As Chomsky and Herman wrote, starting a war requires manufacturing the consent of the public. Fortunately, though opposition to war has become barely audible in the last 50 years amidst the clamor of warmongers’ alarms about imagined threats to the Empire, it persists. There is an urgent need to use the limited strength of the peace movement to rally public support to the cause of ending war. Whatever tactics we might use, our first goal must be to awaken Americans to the fact that nearly everything they are told by the mainstream media about US foreign policy is false.  

Only when Americans recognize that the corporate media is captive to war profiteers will they understand that war is not inevitable, that it threatens human survival because it enslaves us to fossil fuels, that silence is consent to continue on the path to self-destruction and that without that consent, the Empire cannot continue to wage endless war against the mass of humanity.

Awakening the public to these truths requires a strategy to enable them to see beyond the blinders of their belief in American exceptionalism. This idea is so deeply ingrained that even many antiwar activists do not recognize it in themselves. It is the belief that the United States is essentially good and that our tendency to war is due to our desire to do the right thing regardless of how consistently we do not accomplish our stated objectives. The idea that the Vietnam War was a mistake, that the lies that led us into invading Iraq were an aberration, or that humanitarian intervention is a noble endeavor are all examples of how the insidious belief in American Exceptionalism can blind us to the fact that excuses for war are always (or almost always) based on propaganda.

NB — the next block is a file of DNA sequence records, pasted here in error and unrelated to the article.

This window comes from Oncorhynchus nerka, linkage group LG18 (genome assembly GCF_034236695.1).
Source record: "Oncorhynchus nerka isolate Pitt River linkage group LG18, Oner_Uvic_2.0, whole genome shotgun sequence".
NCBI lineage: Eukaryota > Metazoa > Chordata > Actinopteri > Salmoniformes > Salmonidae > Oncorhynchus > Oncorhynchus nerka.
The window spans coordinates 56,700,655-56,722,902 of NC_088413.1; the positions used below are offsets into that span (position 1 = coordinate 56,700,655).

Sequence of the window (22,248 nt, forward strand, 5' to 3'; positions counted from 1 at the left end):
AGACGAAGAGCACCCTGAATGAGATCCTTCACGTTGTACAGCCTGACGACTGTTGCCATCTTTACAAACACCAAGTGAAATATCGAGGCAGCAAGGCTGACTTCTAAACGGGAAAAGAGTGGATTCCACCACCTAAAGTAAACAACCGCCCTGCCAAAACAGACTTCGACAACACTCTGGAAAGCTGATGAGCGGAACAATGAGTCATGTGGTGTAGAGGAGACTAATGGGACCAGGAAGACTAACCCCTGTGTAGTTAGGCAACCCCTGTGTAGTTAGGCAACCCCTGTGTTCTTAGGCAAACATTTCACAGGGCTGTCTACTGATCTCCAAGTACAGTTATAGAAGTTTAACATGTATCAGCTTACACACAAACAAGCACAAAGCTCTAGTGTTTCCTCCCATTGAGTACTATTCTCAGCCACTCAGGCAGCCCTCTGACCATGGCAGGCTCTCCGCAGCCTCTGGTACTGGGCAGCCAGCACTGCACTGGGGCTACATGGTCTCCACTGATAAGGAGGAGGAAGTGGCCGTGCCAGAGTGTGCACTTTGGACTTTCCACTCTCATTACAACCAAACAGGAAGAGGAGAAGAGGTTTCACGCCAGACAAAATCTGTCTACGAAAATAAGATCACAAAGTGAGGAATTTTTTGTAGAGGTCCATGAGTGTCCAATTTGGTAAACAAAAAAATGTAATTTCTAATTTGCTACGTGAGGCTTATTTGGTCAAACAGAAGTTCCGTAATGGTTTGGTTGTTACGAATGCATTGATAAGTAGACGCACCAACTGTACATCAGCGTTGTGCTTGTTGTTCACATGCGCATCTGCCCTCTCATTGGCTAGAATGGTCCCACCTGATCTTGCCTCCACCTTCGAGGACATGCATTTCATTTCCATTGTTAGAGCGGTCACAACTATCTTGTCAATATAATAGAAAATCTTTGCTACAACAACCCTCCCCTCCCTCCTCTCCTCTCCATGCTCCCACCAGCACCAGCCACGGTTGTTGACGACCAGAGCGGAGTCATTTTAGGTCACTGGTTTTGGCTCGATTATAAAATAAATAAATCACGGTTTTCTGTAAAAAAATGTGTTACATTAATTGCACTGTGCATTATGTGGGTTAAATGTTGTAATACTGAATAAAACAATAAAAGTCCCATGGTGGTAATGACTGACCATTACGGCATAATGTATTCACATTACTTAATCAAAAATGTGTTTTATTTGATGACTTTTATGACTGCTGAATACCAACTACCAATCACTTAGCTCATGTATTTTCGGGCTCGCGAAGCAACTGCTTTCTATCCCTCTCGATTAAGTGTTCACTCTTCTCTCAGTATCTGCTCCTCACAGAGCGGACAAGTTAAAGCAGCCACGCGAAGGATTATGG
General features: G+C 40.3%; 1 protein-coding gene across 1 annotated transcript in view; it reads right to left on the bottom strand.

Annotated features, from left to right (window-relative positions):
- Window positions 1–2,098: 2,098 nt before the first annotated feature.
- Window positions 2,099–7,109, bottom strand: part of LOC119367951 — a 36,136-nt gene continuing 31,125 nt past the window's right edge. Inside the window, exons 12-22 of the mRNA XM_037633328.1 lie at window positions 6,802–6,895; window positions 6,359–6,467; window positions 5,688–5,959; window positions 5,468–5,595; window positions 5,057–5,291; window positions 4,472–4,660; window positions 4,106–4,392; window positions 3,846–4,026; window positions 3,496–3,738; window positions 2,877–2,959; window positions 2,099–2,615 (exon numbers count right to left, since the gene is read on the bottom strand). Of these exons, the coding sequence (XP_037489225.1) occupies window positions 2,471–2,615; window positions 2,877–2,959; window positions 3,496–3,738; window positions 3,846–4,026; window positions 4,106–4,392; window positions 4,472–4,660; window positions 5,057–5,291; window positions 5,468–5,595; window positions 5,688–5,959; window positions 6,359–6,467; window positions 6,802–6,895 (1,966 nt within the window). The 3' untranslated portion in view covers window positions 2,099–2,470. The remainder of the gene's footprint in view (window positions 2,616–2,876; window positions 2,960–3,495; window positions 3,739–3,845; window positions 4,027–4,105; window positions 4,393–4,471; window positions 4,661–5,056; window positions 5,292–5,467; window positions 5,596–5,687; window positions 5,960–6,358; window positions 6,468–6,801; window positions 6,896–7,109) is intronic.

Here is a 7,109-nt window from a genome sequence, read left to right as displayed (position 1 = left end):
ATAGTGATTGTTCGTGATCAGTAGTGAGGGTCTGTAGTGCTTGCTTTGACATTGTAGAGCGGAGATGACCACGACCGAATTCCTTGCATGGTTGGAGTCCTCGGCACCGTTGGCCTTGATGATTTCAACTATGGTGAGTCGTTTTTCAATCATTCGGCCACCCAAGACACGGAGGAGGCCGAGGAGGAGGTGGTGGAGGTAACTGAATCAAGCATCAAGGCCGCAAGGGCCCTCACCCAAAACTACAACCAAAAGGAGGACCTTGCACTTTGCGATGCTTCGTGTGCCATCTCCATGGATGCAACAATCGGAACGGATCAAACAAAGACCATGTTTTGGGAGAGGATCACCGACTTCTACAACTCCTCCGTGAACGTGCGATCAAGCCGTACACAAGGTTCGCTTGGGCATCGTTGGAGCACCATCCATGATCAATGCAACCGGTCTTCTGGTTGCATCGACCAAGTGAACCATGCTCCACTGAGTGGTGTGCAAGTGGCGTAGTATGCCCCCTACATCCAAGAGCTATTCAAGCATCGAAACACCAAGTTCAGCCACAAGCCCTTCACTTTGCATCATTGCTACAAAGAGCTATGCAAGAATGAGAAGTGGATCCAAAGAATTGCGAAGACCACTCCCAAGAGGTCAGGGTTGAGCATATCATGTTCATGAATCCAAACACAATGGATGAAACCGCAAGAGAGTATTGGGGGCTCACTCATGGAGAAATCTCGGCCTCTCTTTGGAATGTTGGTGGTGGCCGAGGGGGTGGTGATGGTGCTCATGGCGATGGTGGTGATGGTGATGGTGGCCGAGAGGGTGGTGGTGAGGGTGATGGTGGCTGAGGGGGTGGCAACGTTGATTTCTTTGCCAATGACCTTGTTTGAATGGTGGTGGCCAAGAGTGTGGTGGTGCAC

I don’t know what students are learning in high school these days, but when I was a sophomore I learned how the Hearst newspaper chain created support for war with Spain by calling for a “humanitarian intervention” to help Cuba liberate itself from imperial rule. The result of course was that Cuba, the Philippines, Puerto Rico and Guam essentially became colonies of the US. In more recent times, the Vietnam was justified as “self-defense” based on lies about the Gulf of Tonkin incident, Iraq was invaded for a second time on manufactured evidence for the false claim that it was building WMDs and Libya was destroyed based on an unverified claim that Gaddafi was preparing to massacre US-backed “rebels” in Benghazi. There are similar stories to tell about essentially every American intervention since WWII (not to mention WWI itself), for those who want to take the time to explore the history of modern wars.